The following is a summary of “Aerosol containment device design considerations and performance evaluation metrics,” published in the February 2023 issue of Emergency Medicine by Jones, et al.
Aerosol containment devices (ACDs) were created in response to the 2019 Coronavirus infectious disease pandemic to stop the spread of contagious respiratory aerosols produced by patients. Prior analyses suggested that these devices had little proof of their efficacy, but they did not address how ACDs were to be assessed, how effectively they ought to function or have well-defined performance requirements. Two queries were asked in order to build design requirements for ACDs: What factors influenced the development of ACDs? What evaluation criteria were used for these traits?
According to PRISMA recommendations, a scoping review was completed. Information on the overall research, the device’s intended purpose, its design features, and an appraisal of the gadget were all collected from the data.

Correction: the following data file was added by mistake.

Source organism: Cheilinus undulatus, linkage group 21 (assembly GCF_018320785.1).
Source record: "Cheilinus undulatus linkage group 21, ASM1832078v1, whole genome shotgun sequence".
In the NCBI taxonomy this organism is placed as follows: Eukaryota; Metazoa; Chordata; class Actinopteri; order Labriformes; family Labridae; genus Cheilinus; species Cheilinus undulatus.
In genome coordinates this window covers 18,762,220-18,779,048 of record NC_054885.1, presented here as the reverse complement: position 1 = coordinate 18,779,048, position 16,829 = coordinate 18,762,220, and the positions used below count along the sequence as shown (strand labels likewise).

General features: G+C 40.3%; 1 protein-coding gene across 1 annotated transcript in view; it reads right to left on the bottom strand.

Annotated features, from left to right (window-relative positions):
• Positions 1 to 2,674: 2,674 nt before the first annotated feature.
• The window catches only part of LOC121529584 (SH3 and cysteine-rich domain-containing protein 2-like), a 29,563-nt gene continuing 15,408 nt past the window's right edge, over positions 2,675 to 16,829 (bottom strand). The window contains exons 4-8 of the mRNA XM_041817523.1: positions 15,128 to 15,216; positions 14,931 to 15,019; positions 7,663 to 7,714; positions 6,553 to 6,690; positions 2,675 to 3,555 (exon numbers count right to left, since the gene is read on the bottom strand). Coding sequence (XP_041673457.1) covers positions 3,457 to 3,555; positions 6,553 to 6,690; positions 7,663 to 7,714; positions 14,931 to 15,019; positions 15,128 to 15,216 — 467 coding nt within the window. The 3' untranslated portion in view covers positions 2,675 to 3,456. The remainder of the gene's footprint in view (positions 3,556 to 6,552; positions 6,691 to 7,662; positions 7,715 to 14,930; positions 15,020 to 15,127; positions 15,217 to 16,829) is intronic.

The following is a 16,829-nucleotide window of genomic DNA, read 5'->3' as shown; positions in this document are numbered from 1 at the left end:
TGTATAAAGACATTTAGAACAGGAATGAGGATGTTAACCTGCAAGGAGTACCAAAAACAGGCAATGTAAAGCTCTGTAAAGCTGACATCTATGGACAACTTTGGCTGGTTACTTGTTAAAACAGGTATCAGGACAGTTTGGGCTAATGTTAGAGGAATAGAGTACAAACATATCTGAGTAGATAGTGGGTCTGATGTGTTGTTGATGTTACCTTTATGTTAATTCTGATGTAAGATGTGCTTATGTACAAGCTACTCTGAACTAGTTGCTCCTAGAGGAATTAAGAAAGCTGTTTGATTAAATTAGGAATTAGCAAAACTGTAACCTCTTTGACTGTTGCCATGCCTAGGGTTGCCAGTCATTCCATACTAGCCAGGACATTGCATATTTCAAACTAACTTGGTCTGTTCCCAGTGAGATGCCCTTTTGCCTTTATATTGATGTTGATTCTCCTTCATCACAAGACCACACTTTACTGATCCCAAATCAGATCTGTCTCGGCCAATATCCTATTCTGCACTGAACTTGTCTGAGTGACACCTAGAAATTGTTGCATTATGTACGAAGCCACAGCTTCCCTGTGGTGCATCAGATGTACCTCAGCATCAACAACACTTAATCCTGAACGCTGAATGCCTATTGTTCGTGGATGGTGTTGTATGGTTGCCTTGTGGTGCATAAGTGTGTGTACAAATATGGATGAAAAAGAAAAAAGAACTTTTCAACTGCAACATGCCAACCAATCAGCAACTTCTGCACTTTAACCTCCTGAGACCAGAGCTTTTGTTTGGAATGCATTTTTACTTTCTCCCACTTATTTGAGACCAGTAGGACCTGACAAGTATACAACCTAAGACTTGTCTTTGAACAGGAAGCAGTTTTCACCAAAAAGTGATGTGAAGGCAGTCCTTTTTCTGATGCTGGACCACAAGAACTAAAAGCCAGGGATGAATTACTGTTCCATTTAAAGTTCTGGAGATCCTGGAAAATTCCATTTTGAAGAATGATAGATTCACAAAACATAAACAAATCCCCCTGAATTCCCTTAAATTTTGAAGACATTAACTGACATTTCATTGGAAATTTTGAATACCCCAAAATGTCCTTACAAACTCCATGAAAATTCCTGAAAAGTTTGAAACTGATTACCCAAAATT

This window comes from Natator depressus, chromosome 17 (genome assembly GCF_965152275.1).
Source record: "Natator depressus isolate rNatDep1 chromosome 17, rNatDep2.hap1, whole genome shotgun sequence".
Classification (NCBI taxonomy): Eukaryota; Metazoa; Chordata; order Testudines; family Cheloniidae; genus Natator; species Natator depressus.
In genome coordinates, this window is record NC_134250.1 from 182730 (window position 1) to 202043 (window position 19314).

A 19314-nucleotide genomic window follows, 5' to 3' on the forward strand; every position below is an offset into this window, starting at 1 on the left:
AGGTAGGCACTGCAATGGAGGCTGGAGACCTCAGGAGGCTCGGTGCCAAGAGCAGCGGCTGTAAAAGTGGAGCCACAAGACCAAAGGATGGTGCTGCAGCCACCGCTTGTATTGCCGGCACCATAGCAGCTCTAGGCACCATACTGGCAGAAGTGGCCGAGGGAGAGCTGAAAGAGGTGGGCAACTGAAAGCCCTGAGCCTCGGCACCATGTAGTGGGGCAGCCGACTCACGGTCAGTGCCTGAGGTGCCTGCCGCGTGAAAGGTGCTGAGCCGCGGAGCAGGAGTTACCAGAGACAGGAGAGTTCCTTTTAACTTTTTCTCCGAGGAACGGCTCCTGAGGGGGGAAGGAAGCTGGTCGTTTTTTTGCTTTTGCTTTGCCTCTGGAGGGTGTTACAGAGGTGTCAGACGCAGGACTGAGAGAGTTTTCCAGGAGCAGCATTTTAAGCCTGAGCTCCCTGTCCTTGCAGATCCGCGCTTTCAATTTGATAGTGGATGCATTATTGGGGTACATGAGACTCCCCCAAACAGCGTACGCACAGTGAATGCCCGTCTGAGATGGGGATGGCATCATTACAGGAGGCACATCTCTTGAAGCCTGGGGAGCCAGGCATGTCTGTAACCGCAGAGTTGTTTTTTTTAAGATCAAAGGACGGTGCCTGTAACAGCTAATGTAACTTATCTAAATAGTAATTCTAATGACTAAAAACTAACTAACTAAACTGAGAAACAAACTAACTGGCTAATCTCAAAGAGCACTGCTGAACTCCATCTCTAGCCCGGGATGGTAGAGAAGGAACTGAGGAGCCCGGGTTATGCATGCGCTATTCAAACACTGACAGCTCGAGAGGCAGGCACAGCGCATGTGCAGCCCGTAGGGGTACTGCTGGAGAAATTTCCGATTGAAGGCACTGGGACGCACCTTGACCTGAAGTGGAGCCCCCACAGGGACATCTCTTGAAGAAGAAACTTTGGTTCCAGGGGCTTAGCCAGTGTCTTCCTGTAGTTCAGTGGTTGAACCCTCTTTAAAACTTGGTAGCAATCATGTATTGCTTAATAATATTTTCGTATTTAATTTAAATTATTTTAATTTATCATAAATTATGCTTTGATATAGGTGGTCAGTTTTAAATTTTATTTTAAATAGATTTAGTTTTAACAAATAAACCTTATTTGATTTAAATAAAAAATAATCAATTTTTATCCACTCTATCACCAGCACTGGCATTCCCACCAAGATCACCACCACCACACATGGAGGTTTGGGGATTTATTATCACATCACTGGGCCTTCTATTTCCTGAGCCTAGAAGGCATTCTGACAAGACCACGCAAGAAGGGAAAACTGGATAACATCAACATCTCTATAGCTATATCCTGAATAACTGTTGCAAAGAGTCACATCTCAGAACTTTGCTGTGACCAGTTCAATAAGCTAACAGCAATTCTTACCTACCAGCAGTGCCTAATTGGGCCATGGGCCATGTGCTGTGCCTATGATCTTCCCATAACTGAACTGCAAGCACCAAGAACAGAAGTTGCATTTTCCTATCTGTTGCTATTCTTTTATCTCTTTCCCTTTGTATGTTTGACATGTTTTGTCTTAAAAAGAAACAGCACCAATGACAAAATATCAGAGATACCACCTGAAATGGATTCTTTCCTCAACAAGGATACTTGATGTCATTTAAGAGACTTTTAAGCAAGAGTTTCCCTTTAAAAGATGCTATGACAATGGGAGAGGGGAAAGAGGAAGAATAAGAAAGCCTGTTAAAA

There were 54 articles in total. The most often evaluated aspect of a device was its ability to control aerosols (n = 31, 61%); provider experience, patient experience, and procedure effect were all explicitly assessed in 5 (9%), 3 (6%) and 8 (15%) cases, respectively. Intubation was examined in almost all of the research that looked at provider experience and procedure effect. Few research referenced any external benchmarking standards or offered a priori performance criteria for any assessment parameter.
If the aim is to lessen reliance on personal protective equipment, ACDs should minimize exposure among HCP with the device relative to exposure without the device and deliver ≥90% reduction in respirable aerosols, equal in performance to N95 filtering facepiece respirators. The ACD shouldn’t encourage unnatural or unpleasant postures or negatively affect the process’s biomechanics since this might affect how the procedure turns out. There were several standardized tools available to evaluate patient and healthcare professional experiences. Thorough research on aerosol containment and the user experience was required before integrating ACDs into ordinary clinical practice.